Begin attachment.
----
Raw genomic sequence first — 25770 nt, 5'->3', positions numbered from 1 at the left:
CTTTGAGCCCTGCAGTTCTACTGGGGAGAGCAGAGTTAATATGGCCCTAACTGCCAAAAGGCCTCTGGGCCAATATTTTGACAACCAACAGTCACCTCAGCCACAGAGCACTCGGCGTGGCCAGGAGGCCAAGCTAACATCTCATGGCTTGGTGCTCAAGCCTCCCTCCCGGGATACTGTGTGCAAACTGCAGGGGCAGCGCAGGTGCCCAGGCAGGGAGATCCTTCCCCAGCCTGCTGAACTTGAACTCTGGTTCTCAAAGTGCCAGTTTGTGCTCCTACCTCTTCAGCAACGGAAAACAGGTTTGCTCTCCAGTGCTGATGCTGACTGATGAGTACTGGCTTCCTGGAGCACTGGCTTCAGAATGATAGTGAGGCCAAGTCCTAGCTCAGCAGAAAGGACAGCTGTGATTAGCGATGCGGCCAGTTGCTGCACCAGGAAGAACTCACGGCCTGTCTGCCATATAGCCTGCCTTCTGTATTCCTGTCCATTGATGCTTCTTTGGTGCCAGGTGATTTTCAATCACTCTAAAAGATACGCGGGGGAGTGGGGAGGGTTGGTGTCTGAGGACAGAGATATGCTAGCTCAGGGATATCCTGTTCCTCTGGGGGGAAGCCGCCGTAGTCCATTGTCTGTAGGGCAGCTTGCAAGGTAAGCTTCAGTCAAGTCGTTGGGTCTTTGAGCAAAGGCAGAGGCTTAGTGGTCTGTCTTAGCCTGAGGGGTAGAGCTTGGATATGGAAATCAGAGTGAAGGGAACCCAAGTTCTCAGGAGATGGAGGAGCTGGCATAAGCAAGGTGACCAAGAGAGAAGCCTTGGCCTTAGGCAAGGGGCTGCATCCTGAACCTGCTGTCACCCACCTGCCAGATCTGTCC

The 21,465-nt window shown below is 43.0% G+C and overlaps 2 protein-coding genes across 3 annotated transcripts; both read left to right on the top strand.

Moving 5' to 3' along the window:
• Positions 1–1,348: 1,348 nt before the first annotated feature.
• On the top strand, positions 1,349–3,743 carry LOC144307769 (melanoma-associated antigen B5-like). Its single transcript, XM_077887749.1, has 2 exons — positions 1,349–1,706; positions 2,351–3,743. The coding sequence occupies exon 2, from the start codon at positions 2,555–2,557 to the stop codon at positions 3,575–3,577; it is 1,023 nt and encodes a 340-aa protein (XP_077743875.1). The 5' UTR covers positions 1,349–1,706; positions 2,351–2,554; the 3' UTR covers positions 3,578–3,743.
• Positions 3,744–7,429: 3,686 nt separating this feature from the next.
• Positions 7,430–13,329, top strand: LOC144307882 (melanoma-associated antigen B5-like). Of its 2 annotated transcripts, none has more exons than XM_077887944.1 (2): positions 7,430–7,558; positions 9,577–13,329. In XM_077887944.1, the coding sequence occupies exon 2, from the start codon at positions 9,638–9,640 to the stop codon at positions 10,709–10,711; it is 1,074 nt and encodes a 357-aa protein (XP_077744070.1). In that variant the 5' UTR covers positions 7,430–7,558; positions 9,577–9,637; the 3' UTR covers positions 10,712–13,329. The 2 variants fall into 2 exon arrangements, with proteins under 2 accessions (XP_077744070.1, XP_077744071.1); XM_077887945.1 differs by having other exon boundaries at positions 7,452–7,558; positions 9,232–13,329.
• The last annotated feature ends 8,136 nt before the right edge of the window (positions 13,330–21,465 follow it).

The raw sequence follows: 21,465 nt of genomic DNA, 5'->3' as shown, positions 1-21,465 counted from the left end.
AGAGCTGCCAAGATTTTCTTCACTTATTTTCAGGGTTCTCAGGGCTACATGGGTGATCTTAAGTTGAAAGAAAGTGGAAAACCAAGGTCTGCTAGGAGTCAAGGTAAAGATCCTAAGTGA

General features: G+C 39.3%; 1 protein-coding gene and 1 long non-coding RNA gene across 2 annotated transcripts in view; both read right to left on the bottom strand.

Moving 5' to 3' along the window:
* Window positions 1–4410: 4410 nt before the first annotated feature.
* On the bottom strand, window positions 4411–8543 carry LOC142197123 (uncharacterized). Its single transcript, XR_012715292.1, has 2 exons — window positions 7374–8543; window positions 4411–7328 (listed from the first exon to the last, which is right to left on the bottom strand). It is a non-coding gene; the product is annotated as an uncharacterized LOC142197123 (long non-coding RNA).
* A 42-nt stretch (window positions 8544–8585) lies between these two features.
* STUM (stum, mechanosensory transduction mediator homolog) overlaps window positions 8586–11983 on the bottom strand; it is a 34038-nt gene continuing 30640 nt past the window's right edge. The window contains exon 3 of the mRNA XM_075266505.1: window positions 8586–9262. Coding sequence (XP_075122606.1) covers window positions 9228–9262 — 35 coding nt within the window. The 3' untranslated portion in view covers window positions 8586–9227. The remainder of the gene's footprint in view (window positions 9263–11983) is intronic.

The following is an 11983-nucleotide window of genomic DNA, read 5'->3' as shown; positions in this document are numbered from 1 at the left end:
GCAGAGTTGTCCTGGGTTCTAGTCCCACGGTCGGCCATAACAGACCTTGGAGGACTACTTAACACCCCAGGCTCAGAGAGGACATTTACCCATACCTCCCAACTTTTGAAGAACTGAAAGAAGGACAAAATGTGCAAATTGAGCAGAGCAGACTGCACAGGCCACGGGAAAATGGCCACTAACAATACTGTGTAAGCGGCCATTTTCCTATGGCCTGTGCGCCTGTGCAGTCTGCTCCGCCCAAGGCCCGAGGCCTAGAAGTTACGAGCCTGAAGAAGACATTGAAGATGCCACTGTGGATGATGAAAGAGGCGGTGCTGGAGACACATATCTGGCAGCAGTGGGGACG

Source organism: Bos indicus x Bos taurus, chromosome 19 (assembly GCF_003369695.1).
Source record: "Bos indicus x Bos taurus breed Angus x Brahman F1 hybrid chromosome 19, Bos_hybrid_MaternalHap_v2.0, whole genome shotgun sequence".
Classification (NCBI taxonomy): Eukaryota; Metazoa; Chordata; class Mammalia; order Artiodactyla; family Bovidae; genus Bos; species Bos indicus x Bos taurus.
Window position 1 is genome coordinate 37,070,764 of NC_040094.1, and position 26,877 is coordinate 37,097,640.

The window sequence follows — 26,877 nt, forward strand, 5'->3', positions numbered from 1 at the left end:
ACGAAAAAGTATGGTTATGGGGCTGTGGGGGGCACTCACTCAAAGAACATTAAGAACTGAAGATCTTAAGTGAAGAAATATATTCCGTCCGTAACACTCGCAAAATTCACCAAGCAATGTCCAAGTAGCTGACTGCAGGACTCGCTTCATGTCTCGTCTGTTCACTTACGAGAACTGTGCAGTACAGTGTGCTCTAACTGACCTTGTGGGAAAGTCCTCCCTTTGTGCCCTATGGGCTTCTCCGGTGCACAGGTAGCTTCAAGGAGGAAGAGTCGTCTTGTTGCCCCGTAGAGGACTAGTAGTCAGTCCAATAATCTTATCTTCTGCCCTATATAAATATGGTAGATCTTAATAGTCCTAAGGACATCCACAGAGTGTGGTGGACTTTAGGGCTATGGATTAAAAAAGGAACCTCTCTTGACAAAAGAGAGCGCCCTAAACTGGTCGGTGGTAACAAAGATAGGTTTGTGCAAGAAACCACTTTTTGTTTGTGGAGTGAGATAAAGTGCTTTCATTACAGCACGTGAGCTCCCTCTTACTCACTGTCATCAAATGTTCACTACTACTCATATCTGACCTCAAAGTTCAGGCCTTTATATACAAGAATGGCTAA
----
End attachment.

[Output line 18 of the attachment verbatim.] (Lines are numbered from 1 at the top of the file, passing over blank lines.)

The following is an 11983-nucleotide window of genomic DNA, read 5'->3' as shown; positions in this document are numbered from 1 at the left end: